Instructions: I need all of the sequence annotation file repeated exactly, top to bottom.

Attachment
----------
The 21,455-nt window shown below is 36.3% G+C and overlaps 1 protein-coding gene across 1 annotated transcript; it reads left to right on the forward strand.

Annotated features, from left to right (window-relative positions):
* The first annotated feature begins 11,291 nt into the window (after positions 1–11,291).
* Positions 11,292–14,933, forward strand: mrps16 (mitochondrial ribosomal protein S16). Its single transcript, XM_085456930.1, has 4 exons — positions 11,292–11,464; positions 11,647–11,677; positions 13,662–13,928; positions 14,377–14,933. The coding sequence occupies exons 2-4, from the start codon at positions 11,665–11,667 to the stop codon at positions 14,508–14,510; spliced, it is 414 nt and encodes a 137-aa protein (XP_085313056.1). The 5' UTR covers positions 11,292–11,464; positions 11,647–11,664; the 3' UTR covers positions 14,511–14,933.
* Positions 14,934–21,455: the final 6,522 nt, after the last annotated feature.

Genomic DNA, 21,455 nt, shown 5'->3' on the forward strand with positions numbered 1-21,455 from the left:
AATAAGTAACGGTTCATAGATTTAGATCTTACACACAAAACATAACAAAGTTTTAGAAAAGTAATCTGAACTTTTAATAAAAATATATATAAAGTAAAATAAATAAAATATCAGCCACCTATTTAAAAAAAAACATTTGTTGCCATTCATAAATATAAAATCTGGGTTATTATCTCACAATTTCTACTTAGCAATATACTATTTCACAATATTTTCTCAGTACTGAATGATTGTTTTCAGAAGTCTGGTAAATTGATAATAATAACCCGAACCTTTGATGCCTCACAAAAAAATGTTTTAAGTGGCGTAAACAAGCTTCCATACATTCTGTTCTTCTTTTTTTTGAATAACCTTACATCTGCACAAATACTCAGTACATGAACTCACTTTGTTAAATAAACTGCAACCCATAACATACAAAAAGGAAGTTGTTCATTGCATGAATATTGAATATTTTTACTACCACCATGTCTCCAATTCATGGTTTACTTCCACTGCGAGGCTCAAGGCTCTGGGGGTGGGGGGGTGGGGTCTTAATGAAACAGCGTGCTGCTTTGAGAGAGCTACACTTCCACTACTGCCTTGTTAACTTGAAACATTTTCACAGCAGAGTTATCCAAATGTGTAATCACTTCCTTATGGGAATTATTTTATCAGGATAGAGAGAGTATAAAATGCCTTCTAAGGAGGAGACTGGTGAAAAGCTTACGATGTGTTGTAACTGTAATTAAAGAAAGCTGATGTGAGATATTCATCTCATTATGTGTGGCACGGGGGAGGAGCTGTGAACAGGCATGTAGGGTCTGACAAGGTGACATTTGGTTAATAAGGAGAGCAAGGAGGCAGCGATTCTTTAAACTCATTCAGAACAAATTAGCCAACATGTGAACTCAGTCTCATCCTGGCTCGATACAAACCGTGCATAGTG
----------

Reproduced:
The 21,455-nt window shown below is 36.3% G+C and overlaps 1 protein-coding gene across 1 annotated transcript; it reads left to right on the forward strand.

Annotated features, from left to right (window-relative positions):
* The first annotated feature begins 11,291 nt into the window (after positions 1–11,291).
* Positions 11,292–14,933, forward strand: mrps16 (mitochondrial ribosomal protein S16). Its single transcript, XM_085456930.1, has 4 exons — positions 11,292–11,464; positions 11,647–11,677; positions 13,662–13,928; positions 14,377–14,933. The coding sequence occupies exons 2-4, from the start codon at positions 11,665–11,667 to the stop codon at positions 14,508–14,510; spliced, it is 414 nt and encodes a 137-aa protein (XP_085313056.1). The 5' UTR covers positions 11,292–11,464; positions 11,647–11,664; the 3' UTR covers positions 14,511–14,933.
* Positions 14,934–21,455: the final 6,522 nt, after the last annotated feature.

Genomic DNA, 21,455 nt, shown 5'->3' on the forward strand with positions numbered 1-21,455 from the left:
AATAAGTAACGGTTCATAGATTTAGATCTTACACACAAAACATAACAAAGTTTTAGAAAAGTAATCTGAACTTTTAATAAAAATATATATAAAGTAAAATAAATAAAATATCAGCCACCTATTTAAAAAAAAACATTTGTTGCCATTCATAAATATAAAATCTGGGTTATTATCTCACAATTTCTACTTAGCAATATACTATTTCACAATATTTTCTCAGTACTGAATGATTGTTTTCAGAAGTCTGGTAAATTGATAATAATAACCCGAACCTTTGATGCCTCACAAAAAAATGTTTTAAGTGGCGTAAACAAGCTTCCATACATTCTGTTCTTCTTTTTTTTGAATAACCTTACATCTGCACAAATACTCAGTACATGAACTCACTTTGTTAAATAAACTGCAACCCATAACATACAAAAAGGAAGTTGTTCATTGCATGAATATTGAATATTTTTACTACCACCATGTCTCCAATTCATGGTTTACTTCCACTGCGAGGCTCAAGGCTCTGGGGGTGGGGGGGTGGGGTCTTAATGAAACAGCGTGCTGCTTTGAGAGAGCTACACTTCCACTACTGCCTTGTTAACTTGAAACATTTTCACAGCAGAGTTATCCAAATGTGTAATCACTTCCTTATGGGAATTATTTTATCAGGATAGAGAGAGTATAAAATGCCTTCTAAGGAGGAGACTGGTGAAAAGCTTACGATGTGTTGTAACTGTAATTAAAGAAAGCTGATGTGAGATATTCATCTCATTATGTGTGGCACGGGGGAGGAGCTGTGAACAGGCATGTAGGGTCTGACAAGGTGACATTTGGTTAATAAGGAGAGCAAGGAGGCAGCGATTCTTTAAACTCATTCAGAACAAATTAGCCAACATGTGAACTCAGTCTCATCCTGGCTCGATACAAACCGTGCATAGTG